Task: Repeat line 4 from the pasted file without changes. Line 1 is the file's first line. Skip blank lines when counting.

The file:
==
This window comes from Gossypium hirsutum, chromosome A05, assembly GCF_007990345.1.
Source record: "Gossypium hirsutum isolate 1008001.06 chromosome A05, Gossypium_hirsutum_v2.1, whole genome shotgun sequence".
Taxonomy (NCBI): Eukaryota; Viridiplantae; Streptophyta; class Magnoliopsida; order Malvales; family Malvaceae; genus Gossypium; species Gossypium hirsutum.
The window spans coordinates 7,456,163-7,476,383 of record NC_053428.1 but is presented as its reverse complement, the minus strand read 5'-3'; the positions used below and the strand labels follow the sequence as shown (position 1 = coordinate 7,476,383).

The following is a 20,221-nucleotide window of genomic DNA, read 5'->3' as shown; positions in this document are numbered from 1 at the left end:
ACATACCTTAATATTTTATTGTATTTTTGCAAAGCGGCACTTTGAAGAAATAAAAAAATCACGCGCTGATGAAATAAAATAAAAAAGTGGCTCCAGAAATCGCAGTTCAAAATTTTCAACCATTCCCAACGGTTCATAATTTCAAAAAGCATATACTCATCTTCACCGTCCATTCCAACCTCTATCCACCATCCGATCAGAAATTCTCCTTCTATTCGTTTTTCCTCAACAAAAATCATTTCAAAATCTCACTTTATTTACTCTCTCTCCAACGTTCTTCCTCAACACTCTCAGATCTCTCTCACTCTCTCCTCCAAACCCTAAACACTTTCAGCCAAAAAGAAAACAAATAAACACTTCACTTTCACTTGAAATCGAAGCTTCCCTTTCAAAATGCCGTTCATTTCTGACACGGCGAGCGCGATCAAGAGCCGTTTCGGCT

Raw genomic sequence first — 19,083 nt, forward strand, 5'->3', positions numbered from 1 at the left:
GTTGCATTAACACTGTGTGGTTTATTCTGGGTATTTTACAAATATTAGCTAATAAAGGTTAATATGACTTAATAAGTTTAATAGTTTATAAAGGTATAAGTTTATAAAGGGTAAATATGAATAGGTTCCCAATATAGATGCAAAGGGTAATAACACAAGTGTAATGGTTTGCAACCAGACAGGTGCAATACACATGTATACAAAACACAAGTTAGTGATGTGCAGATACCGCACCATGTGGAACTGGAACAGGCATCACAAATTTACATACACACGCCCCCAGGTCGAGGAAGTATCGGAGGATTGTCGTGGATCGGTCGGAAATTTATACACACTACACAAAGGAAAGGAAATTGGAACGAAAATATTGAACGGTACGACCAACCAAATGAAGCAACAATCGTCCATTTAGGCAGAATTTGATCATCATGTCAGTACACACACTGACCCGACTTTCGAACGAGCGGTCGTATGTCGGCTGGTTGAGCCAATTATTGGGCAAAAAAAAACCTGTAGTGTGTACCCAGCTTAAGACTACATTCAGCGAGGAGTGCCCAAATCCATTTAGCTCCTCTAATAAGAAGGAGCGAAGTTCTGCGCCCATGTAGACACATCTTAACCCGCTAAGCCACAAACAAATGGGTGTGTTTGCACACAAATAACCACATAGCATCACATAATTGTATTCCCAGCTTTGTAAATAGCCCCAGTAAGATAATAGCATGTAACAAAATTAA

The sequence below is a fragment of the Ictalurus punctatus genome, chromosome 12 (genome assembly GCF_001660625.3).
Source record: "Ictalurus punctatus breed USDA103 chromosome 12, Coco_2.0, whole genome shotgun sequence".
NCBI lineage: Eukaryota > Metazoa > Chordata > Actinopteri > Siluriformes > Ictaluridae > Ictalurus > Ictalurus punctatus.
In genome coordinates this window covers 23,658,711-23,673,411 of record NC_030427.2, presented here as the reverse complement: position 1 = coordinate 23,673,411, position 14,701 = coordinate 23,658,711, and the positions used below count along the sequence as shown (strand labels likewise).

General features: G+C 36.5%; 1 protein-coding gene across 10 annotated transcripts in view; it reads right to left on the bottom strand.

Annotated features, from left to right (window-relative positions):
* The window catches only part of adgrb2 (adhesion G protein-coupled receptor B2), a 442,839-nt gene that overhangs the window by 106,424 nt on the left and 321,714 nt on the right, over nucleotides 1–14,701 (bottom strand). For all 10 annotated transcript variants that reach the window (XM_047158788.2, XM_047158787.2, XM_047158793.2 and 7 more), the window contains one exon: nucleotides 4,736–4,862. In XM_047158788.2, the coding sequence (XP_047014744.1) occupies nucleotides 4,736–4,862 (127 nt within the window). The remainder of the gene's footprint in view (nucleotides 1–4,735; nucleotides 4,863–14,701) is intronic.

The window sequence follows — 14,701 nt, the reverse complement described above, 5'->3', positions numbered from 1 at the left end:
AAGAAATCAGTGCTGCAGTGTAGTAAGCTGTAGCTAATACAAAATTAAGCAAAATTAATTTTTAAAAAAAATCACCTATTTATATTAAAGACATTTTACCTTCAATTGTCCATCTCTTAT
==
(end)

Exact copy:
The window spans coordinates 7,456,163-7,476,383 of record NC_053428.1 but is presented as its reverse complement, the minus strand read 5'-3'; the positions used below and the strand labels follow the sequence as shown (position 1 = coordinate 7,476,383).